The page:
‘Dainty Warrior’ helping kids and families fight cancer
A 5-year-old Chicago girl is turning her battle with cancer into a way of helping others enduring the same thing.
Ania Moriarty was just 3 years old when she was diagnosed with retinoblastoma in 2013. Retinoblastoma is a rare malignant tumor of the retina that affects young children. Nearly 300 kids will be diagnosed with the disease this year.
Ania endured months of treatments but eventually lost her left eye to the disease. She is currently in remission and preparing to start kindergarten this fall.
During her years of treatment, Ania discovered her talent of painting and creating beautiful artwork. Art was her therapy while attending her visits and treatments at Advocate Children’s Hospital. Now, her journey has evolved into helping other families who are experiencing what her family went through with the Dainty Warrior Project, which showcases Ania’s paintings.
In the beginning, the project started as a way to help raise money for Ania’s mounting medical bills. Her paintings were sold on Etsy to raise the funds.
“My daughter may appear dainty, but she is indeed a warrior and that is where we came up with the name,” says Ania’s mom, Erica Moriarty. “I kept hearing that I should start a blog, so I did. That’s where we began to share our story.”
Erica recognized an opportunity to use the family’s experience to help others.
“We always believed that Ania’s story had a bigger purpose,” Erica says. “We felt lucky. And we thought how can we do something with this and help other families.”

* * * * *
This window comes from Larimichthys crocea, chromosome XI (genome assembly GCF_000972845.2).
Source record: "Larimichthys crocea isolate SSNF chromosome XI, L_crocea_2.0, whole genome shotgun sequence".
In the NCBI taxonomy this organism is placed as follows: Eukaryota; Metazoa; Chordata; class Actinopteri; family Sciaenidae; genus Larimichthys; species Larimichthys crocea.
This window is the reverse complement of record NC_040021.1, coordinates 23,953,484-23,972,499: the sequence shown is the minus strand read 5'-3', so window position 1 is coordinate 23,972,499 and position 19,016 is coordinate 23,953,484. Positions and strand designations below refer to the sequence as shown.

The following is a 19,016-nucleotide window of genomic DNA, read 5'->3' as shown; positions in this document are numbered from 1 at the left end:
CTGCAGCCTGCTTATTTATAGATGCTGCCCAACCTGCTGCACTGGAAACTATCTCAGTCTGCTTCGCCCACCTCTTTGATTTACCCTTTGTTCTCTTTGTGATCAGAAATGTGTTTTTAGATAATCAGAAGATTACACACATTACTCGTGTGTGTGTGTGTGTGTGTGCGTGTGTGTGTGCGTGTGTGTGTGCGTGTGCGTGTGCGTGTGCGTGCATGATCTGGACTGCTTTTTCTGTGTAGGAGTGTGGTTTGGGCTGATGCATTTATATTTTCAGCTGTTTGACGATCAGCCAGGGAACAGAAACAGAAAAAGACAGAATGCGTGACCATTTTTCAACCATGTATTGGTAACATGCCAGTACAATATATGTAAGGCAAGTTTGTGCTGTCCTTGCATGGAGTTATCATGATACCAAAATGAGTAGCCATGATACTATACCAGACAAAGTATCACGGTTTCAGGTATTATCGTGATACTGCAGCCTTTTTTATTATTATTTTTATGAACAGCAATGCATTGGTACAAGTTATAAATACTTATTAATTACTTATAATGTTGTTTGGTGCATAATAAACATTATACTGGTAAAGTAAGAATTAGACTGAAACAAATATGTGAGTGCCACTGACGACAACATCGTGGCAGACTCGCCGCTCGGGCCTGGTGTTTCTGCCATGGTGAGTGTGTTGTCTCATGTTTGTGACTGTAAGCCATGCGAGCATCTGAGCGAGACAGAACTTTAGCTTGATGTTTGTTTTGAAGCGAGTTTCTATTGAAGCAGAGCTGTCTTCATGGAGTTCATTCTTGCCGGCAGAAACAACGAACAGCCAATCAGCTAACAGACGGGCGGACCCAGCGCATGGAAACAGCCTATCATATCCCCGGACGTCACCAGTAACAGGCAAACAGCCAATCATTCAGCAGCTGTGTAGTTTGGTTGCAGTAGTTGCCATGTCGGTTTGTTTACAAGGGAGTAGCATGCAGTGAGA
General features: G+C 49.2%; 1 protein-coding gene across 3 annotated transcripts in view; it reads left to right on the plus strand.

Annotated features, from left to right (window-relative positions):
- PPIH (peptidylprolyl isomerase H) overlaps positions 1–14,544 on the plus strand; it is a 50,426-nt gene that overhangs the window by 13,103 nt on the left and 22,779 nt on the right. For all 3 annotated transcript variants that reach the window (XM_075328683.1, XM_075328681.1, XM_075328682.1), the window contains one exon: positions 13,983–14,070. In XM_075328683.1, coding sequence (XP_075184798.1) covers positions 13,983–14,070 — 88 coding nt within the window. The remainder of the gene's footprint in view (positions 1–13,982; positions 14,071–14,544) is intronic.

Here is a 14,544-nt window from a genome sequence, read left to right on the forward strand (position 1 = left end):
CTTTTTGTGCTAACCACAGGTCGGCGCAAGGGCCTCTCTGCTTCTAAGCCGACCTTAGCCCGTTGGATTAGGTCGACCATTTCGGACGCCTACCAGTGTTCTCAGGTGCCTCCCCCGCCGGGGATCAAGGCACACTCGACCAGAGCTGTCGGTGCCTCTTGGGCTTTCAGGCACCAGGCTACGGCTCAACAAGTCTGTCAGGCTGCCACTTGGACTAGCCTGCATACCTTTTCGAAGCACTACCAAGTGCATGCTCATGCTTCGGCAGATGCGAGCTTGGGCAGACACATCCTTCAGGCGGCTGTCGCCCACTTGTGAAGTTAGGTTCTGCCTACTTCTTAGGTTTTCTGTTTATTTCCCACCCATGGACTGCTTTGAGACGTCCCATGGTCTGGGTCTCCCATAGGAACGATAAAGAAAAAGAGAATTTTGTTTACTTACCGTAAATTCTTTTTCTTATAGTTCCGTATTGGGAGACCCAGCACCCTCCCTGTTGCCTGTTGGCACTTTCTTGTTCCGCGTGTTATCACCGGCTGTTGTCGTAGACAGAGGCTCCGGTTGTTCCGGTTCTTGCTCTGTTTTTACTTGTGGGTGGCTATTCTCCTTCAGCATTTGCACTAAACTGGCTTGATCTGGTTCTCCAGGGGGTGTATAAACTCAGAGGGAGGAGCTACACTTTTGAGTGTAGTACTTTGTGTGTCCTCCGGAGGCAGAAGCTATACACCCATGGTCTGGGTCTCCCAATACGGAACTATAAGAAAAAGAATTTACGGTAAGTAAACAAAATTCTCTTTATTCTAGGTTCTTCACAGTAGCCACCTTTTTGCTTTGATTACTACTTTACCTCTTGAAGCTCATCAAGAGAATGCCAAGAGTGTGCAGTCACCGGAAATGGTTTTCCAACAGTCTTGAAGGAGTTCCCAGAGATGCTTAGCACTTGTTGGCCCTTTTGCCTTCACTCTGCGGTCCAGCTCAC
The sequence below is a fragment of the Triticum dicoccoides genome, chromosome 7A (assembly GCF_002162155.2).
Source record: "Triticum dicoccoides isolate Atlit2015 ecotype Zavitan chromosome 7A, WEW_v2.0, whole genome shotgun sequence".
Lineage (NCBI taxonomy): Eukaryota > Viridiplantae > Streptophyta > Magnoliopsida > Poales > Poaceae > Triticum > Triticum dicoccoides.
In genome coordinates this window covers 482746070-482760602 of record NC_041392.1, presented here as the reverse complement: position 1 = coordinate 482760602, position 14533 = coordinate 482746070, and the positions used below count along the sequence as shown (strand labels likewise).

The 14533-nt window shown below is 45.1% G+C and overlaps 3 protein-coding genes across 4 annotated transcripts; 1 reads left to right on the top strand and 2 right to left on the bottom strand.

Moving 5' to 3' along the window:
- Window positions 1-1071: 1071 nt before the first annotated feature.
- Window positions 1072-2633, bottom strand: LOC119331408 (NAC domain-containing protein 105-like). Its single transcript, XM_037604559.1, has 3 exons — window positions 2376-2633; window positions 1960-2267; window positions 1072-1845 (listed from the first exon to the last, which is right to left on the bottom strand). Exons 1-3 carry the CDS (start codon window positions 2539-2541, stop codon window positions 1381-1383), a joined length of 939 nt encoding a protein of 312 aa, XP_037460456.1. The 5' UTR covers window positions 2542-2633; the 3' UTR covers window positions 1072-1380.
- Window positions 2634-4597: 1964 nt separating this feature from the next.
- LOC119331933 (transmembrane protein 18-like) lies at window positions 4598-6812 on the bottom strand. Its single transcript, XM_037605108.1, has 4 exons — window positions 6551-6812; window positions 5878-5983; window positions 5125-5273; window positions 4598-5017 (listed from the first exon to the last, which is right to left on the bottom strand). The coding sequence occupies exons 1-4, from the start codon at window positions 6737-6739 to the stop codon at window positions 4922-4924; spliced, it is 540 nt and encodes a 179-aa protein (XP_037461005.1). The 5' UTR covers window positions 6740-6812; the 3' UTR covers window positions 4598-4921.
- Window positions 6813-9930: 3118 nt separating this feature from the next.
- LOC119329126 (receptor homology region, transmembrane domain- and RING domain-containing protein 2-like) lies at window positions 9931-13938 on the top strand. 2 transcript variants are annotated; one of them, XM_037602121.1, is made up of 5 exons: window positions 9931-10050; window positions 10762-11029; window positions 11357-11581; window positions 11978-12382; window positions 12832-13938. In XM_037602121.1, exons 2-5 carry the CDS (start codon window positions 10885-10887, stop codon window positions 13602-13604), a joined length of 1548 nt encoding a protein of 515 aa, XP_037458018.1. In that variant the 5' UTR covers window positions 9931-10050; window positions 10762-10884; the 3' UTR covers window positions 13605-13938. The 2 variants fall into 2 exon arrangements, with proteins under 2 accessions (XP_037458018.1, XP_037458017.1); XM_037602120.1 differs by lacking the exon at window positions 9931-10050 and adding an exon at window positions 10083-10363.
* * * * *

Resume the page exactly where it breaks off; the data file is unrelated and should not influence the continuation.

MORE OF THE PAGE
Ania continues to paint pictures, but now with a new mission. Sales from the paintings are helping other families who are going through childhood cancer treatment.
The funds raised help pay for a number of things, from meals to housekeeping to transportation.
“When we were going through everything, we had so many wonderful supporters,” Erica says. “People offered transportation help, housekeeping, meals, and photography of our family, and as parents that was the biggest godsend.”
Erica says their goal is to “take care of the whole family.”
Currently, the Dainty Warrior Project is fundraising for airline tickets, gas cards, housekeeping services, and restaurant and grocery cards. Based in the Chicagoland area, the distance holds no limits to their mission. Erica is also arranging a network of photographers to take family photos that serve as a reminder of the strength of the family and memories to cherish.
Throughout her journey, Ania would always wear a set of costume wings.
“I got in touch with a woman who makes these wings,” Erica says, “We not only will sell them to raise money for the families, but we also plan on sending one to every child we are raising funds for.”
The Dainty Warrior Project is currently helping a few families behind the scenes while also looking for nominations for future families they can support.
Erica’s hope is that Ania’s inspiring story will not only continue to help other families but also raise awareness about this rare disease affecting young children across the globe.
About the Author
Sarah Scroggins, health enews contributor, is the director of social media at Advocate Aurora Health. She has a BA and MA in Communications. When not on social media, she loves reading a good book (or audiobook), watching the latest Netflix series and teaching a college night class.